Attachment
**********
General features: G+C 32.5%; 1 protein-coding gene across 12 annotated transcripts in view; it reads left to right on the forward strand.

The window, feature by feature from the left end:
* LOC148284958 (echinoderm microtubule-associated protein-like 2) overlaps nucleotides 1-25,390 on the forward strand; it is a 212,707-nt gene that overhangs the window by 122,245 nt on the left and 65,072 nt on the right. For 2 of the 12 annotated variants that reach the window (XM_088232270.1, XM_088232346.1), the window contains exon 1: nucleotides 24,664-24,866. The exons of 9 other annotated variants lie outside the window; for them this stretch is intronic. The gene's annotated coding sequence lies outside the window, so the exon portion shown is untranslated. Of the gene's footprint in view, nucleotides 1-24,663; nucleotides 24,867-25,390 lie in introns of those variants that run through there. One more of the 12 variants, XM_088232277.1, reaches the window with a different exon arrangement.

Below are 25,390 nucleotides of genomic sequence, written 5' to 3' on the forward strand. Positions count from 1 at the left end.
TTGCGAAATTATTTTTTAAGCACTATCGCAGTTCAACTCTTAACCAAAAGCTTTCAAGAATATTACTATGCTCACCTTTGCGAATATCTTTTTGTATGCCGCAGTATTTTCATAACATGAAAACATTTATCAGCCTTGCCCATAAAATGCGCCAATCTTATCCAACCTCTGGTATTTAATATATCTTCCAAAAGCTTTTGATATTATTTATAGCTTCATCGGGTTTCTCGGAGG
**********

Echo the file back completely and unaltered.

General features: G+C 32.5%; 1 protein-coding gene across 12 annotated transcripts in view; it reads left to right on the forward strand.

The window, feature by feature from the left end:
* LOC148284958 (echinoderm microtubule-associated protein-like 2) overlaps nucleotides 1-25,390 on the forward strand; it is a 212,707-nt gene that overhangs the window by 122,245 nt on the left and 65,072 nt on the right. For 2 of the 12 annotated variants that reach the window (XM_088232270.1, XM_088232346.1), the window contains exon 1: nucleotides 24,664-24,866. The exons of 9 other annotated variants lie outside the window; for them this stretch is intronic. The gene's annotated coding sequence lies outside the window, so the exon portion shown is untranslated. Of the gene's footprint in view, nucleotides 1-24,663; nucleotides 24,867-25,390 lie in introns of those variants that run through there. One more of the 12 variants, XM_088232277.1, reaches the window with a different exon arrangement.

Below are 25,390 nucleotides of genomic sequence, written 5' to 3' on the forward strand. Positions count from 1 at the left end.
TTGCGAAATTATTTTTTAAGCACTATCGCAGTTCAACTCTTAACCAAAAGCTTTCAAGAATATTACTATGCTCACCTTTGCGAATATCTTTTTGTATGCCGCAGTATTTTCATAACATGAAAACATTTATCAGCCTTGCCCATAAAATGCGCCAATCTTATCCAACCTCTGGTATTTAATATATCTTCCAAAAGCTTTTGATATTATTTATAGCTTCATCGGGTTTCTCGGAGG